Amanda Klonsky has informed PULSE that Yonatan Shapira has sent the following account of events unfolding at the Kirresh family home in the Muslim Quarter in Jerusalem. Settlers from the fanatical group Ateret Cohanim have taken over the home of a Palestinian family of more than 50 people. The Settlers are being protected by Israeli police, who guard the door while the Kirresh family sits outside in the street with no protection.
It is close to midnight and I am standing outside on a narrow street in the Muslim Quarter, very close to Herod’s Gate. We are standing in front of a very big house on As-Sadyya Street. The Kirresh family has lived in this house for seventy-four years. Close to fifty people live in the apartments inside this two or three story house.
Last night the Kirresh family went to a cousin’s wedding in East Jerusalem. They came back from the wedding and found out that Settlers from Ateret Cohanim had come with the police and taken over their house. About thirty young male Settlers are in the house, and it is completely occupied by them, except for one apartment that is still being held by the one family member who just didn’t go to the wedding. That family member is still inside the house, in his room! The Settlers are in the other rooms– it’s a big house, maybe two or three floors, and they are just walking around inside, sitting around and singing, as if all these Palestinian people were not outside looking at them.
The whole atmosphere is like theater- it’s a beautiful street, the houses are built of stone, it’s so old and majestic. And the police are guarding the door, making sure that the Settlers can continue to stay in the house. Standing close to the door, I overheard the conversation between a police officer and Settler inside the house. I heard the police officer saying to one of the Settlers, ‘We are on your side, we are here to protect you.’
Aside from the Kirresh family, a few members of the International Solidarity Movement (ISM) and Israeli BDS activists joined in standing witness outside the house. People are sitting on chairs, leaning on the walls out in the street. A child is sleeping under a blanket here next to me, and there are women and babies. They are all waiting for a court decision. Basically, the Settlers came and literally stole the house, and now the place is being guarded by the police so the residents of the house cannot go in.
On Friday morning, we intend to return with many more activists, to support the Kirresh family in regaining their home.
As previously flagged, you can now witness the vile Israeli act of ethnic cleansing of the village of Al Araqib, a Bedouin village of 300 that predates the zionist entity. Despite the fact that their case was still pending in court, 1500 menacing Israeli police arrived at 4:30 in the morning with bulldozers, water canons and tear gas to destroy the village’s 40 dwellings, gardens and olive groves on July 27th. Though Bedouins are technically Israeli citizens, thousands are deemed to live in unrecognised villages so the zionist entity gets out of being legally responsible for their welfare. And, as Ben White points out, on the same day an entire Bedouin village was destroyed, the following story appeared in Ha’aretz: “the government will be providing housing assistance for army officers who move to the Negev desert region, as army bases relocate from central Israel. Assistance will take the form of a two-year rent subsidy or a discount on buying land to build a home.” Neve Gordon’s account is over the fold.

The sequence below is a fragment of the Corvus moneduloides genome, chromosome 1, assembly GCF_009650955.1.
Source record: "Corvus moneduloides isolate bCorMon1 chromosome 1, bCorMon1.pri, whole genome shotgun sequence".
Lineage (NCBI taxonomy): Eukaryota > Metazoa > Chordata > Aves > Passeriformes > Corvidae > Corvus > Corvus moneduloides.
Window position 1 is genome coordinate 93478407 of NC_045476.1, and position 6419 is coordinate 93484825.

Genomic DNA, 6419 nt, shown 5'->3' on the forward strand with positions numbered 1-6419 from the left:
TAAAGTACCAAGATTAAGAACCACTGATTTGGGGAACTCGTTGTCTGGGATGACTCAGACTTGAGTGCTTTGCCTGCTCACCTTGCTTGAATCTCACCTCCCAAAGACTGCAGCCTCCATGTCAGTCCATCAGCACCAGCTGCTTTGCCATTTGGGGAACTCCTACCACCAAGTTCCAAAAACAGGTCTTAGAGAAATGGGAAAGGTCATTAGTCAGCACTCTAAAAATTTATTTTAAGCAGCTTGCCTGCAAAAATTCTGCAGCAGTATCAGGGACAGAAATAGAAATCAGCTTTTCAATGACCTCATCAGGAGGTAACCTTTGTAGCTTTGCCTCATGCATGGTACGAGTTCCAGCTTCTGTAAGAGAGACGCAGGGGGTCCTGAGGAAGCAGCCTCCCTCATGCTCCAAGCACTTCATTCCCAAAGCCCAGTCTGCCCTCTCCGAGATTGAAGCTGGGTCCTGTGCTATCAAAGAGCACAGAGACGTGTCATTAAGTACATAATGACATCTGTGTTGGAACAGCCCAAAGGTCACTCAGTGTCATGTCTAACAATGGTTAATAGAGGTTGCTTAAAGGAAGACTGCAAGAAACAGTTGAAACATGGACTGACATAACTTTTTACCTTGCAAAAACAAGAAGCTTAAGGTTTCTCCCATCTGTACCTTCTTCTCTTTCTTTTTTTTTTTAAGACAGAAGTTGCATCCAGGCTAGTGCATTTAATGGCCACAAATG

by Ben Schiller
We are living in Palestine. Our history, our culture, our everything is Palestinian. — Mahmoud Jreri of DAM
“I see myself as a fisherman,” says Suhell Nafar, a member of DAM, the leading Palestinian hip-hop group. “Today, I fished a few fish who didn’t know anything and now know a little thing. Maybe now when they see the TV news, they will think differently about it. Maybe they will go on the Internet and learn about it.”
Suhell was speaking at last weekend’s WOMAD music festival, minutes after DAM had given a passionate performance in front of a big crowd. “There were thousands of people at the concert screaming ‘Free Palestine’. Most of them have never heard about Palestine, and now they know something.”
Hip-hop has been one of the Palestinians’ most effective communication vehicles in recent years. While conventional messages are often drowned out, groups like DAM have been able to reach several new audiences at home and abroad, including the young. The group is not only popular among Palestinians on the West Bank and Gaza, but also in their native Israel, where they have a following among some Jewish-Israelis. Since forming in 1999, they’ve toured several times in Europe and the US, appeared in the Sundance-nominated film Slingshot Hip-Hop, and received exposure in US and European media, including on CNN and in Time.
Five Books is a website which asks writers, academics and othersuch to list recommended books on a given topic. The Five Books Israel-Palestine week features interviews with interesting figures like Steve Walt. And me. Here’s a video interview of me making several of my favourite points: